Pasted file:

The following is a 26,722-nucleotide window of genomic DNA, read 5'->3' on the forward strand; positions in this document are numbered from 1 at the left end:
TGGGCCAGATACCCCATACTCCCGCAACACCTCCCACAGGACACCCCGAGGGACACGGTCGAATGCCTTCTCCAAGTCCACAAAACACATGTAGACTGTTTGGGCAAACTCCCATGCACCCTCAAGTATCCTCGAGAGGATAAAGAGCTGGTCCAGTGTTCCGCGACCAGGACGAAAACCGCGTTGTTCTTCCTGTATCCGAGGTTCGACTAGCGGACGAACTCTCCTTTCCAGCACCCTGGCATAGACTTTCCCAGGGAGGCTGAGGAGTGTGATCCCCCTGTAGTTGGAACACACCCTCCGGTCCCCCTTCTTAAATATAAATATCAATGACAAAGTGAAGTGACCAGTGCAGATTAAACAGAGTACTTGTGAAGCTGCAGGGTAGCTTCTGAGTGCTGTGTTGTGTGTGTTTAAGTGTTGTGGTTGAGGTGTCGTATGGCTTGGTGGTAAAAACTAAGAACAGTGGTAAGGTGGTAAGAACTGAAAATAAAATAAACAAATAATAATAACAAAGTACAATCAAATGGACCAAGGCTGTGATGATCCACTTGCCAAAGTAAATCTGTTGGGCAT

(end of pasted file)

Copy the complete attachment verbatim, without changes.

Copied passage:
The following is a 26,722-nucleotide window of genomic DNA, read 5'->3' on the forward strand; positions in this document are numbered from 1 at the left end:
TGGGCCAGATACCCCATACTCCCGCAACACCTCCCACAGGACACCCCGAGGGACACGGTCGAATGCCTTCTCCAAGTCCACAAAACACATGTAGACTGTTTGGGCAAACTCCCATGCACCCTCAAGTATCCTCGAGAGGATAAAGAGCTGGTCCAGTGTTCCGCGACCAGGACGAAAACCGCGTTGTTCTTCCTGTATCCGAGGTTCGACTAGCGGACGAACTCTCCTTTCCAGCACCCTGGCATAGACTTTCCCAGGGAGGCTGAGGAGTGTGATCCCCCTGTAGTTGGAACACACCCTCCGGTCCCCCTTCTTAAATATAAATATCAATGACAAAGTGAAGTGACCAGTGCAGATTAAACAGAGTACTTGTGAAGCTGCAGGGTAGCTTCTGAGTGCTGTGTTGTGTGTGTTTAAGTGTTGTGGTTGAGGTGTCGTATGGCTTGGTGGTAAAAACTAAGAACAGTGGTAAGGTGGTAAGAACTGAAAATAAAATAAACAAATAATAATAACAAAGTACAATCAAATGGACCAAGGCTGTGATGATCCACTTGCCAAAGTAAATCTGTTGGGCAT